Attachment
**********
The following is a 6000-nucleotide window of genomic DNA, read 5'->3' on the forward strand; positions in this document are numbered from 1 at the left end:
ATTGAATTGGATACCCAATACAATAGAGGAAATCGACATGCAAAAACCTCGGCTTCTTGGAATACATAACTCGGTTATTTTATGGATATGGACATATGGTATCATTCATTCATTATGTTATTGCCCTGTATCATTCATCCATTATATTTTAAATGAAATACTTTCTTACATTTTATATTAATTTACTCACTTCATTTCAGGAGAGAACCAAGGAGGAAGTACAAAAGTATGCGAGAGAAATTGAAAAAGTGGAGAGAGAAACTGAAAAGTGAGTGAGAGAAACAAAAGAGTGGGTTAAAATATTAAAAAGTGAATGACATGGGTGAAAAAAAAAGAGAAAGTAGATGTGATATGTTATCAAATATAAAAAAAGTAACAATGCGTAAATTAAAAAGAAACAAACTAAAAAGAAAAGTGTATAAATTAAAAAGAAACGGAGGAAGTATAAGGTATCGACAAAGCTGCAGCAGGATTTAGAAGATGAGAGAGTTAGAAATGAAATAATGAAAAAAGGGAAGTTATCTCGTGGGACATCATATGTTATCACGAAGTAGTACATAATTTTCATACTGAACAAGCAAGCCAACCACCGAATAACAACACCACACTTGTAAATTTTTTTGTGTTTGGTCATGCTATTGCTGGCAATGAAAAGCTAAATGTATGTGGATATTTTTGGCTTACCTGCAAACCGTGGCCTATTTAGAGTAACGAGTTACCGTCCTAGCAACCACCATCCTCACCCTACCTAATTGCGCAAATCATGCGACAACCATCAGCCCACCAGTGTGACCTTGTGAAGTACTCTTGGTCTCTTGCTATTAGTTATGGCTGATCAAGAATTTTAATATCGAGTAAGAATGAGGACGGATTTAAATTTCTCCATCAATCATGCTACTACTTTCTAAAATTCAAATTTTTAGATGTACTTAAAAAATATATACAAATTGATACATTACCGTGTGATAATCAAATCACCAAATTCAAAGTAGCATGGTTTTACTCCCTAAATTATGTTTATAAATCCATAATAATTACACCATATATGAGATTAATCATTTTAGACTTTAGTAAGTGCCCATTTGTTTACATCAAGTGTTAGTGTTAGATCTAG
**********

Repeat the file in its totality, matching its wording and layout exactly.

The following is a 6000-nucleotide window of genomic DNA, read 5'->3' on the forward strand; positions in this document are numbered from 1 at the left end:
ATTGAATTGGATACCCAATACAATAGAGGAAATCGACATGCAAAAACCTCGGCTTCTTGGAATACATAACTCGGTTATTTTATGGATATGGACATATGGTATCATTCATTCATTATGTTATTGCCCTGTATCATTCATCCATTATATTTTAAATGAAATACTTTCTTACATTTTATATTAATTTACTCACTTCATTTCAGGAGAGAACCAAGGAGGAAGTACAAAAGTATGCGAGAGAAATTGAAAAAGTGGAGAGAGAAACTGAAAAGTGAGTGAGAGAAACAAAAGAGTGGGTTAAAATATTAAAAAGTGAATGACATGGGTGAAAAAAAAAGAGAAAGTAGATGTGATATGTTATCAAATATAAAAAAAGTAACAATGCGTAAATTAAAAAGAAACAAACTAAAAAGAAAAGTGTATAAATTAAAAAGAAACGGAGGAAGTATAAGGTATCGACAAAGCTGCAGCAGGATTTAGAAGATGAGAGAGTTAGAAATGAAATAATGAAAAAAGGGAAGTTATCTCGTGGGACATCATATGTTATCACGAAGTAGTACATAATTTTCATACTGAACAAGCAAGCCAACCACCGAATAACAACACCACACTTGTAAATTTTTTTGTGTTTGGTCATGCTATTGCTGGCAATGAAAAGCTAAATGTATGTGGATATTTTTGGCTTACCTGCAAACCGTGGCCTATTTAGAGTAACGAGTTACCGTCCTAGCAACCACCATCCTCACCCTACCTAATTGCGCAAATCATGCGACAACCATCAGCCCACCAGTGTGACCTTGTGAAGTACTCTTGGTCTCTTGCTATTAGTTATGGCTGATCAAGAATTTTAATATCGAGTAAGAATGAGGACGGATTTAAATTTCTCCATCAATCATGCTACTACTTTCTAAAATTCAAATTTTTAGATGTACTTAAAAAATATATACAAATTGATACATTACCGTGTGATAATCAAATCACCAAATTCAAAGTAGCATGGTTTTACTCCCTAAATTATGTTTATAAATCCATAATAATTACACCATATATGAGATTAATCATTTTAGACTTTAGTAAGTGCCCATTTGTTTACATCAAGTGTTAGTGTTAGATCTAG